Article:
<p>Otherwise, deans generally know better -- I personally know of several students who came to college swearing up and down that they would not touch a drop until they were 21, and 3 months later were doing a keg stand at DKE. So unless you have strong religious/health-related reasons for asking, don't bother. </p>

<p>Just set ground rules at the beginning of the year, and remember to be flexible on your end too. I had suitemates who got angry when some of us would bring friends to hang out in the common room on Friday nights since they wanted to study/sleep. Insisting on no loud parties/no drinking in the bedroom is fair; insisting on no bottles of wine in the common room is probably not.</p>

<p>Your best bet is to indicate "quiet place to study" on the social question. Even then, you may get a roommate forced by his parents to mark that, and then who becomes a total party animal at college. But still, this will probably give you good results.</p>

<p>kml234--To answer your question about partying in the dorm rooms:</p>

<p>Most dormitory arrangements will be in the form of a suite of rooms attached to a common room. The actual bedrooms are way too small for any kind of partying (although I'm sure there can be creative solutions) and if, as others have mentioned, you check "place to study" as your view of your room, you will be assigned a roommate who also checked that box. Partying generally takes place in the common rooms, and most suites work out agreeable systems in advance regarding guests, parties, cleanup, etc. </p>

<p>Just to be reassuring: drinking is not a requirement for college attendance. There are actually kids who don't drink much on campus, and no one really pays much attention if you drink or not. Most Yalies are totally accepting of your life style choices and will respect your preferences.</p>

<p>Also, house masters, deans and freshman counselors all work hard to offer non drinking alternative activities (like movie nights, games night, etc.) for the occasions when big parties are happening on campus.</p>

<p>As stated above, your freshman housing is arranged by your dean based on preferences you state on your housing form. Some of these work out amazingly, some don't. Be honest on your form and you'll get better results. </p>

<p>Freshman year you may or may not get paired with suitemates with the same recreational (read: hobbies & party-wise) habits as you, but it seems as though each dean has an atmosphere in mind for each room, because it generally tends to work out. Some rooms are full of people who host parties every other weekend, some rooms are full of people who all go out every weekend. Some are full of people who are really into the arts scene, or some may have a number of varsity and club athletes. Your Dean decides the atmosphere of your room, and it may be completely diverse or pretty homogenous depending on his/her philosophy.</p>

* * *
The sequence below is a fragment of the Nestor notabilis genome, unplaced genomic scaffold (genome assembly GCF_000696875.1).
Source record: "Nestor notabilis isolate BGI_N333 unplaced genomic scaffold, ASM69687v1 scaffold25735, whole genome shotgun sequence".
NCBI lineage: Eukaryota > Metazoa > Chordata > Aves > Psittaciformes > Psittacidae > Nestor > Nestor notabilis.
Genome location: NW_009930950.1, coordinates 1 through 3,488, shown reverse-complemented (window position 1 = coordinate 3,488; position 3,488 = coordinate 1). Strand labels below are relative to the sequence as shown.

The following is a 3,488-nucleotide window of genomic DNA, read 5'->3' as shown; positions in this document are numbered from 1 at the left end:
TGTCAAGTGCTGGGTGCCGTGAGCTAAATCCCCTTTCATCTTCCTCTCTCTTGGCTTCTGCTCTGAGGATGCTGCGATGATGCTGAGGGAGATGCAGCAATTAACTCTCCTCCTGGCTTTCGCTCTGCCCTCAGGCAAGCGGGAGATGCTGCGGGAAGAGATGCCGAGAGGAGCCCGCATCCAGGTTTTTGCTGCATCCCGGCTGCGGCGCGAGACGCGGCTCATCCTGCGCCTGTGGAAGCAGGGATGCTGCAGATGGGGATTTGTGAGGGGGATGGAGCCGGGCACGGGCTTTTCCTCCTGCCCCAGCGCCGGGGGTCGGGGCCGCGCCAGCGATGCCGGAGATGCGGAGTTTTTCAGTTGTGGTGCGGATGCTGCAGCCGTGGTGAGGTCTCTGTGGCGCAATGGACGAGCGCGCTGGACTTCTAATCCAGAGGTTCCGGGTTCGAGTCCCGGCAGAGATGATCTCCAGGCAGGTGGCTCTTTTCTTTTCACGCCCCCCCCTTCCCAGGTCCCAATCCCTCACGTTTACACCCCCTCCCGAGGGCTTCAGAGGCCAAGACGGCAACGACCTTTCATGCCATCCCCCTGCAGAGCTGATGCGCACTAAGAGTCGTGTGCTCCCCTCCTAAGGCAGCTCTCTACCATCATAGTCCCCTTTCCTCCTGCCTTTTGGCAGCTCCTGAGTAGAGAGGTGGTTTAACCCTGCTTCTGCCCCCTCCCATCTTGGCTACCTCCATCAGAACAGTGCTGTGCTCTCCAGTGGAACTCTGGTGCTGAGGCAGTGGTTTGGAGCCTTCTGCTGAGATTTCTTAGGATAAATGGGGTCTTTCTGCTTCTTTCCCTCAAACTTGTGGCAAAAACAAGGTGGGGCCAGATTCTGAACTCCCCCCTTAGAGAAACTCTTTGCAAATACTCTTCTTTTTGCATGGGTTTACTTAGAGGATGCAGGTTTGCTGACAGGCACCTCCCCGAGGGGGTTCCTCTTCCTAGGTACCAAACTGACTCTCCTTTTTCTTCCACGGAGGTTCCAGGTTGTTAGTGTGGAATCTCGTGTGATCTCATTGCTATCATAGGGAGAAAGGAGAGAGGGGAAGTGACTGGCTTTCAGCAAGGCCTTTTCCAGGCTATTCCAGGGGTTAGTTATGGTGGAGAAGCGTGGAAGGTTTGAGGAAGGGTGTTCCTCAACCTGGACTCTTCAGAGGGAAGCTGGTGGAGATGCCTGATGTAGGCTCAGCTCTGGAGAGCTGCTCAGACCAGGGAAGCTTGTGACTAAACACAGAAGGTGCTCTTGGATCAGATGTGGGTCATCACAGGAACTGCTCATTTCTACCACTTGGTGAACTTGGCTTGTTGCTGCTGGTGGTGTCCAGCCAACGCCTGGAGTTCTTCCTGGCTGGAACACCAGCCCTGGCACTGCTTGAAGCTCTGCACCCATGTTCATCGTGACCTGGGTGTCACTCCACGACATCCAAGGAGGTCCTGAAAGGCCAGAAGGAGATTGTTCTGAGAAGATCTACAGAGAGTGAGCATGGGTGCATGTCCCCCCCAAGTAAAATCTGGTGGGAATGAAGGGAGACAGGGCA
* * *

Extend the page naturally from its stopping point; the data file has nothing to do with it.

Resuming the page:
<p>Personally, I was in a quad freshman year. Within the four of us, two never went to one party and two went out regularly, but with different crowds. There was never a party in our common room, because we decided it was a quiet area for studying. While the four of us never really hung out together, we lived as good roommates (read: room sharers) and could count on each other when we were stressed/sick. That's all you really need out of your room. You can make friends with other people.</p>

<p>I would say that generally most Yalies are very understanding. Unless you were the only "quiet" one placed in a room full of "partiers" (and even so), I doubt that compromises can't be reached. I was a walk-on to a varsity program, where many of my teammates partied while off season, but required quiet hours during the season. They all worked it out with their suitemates.</p>

<p>Sophomore year, I will be living with five of my close friends. Even though we're really tight, our weekend and night habits do vary. We made sure that roommates could get along, designated one common room (we got two adjoining triples) as a hangout/party room and one as a study/quiet room, and let the three quieter ones live near the study room. Compromises can be reached.</p>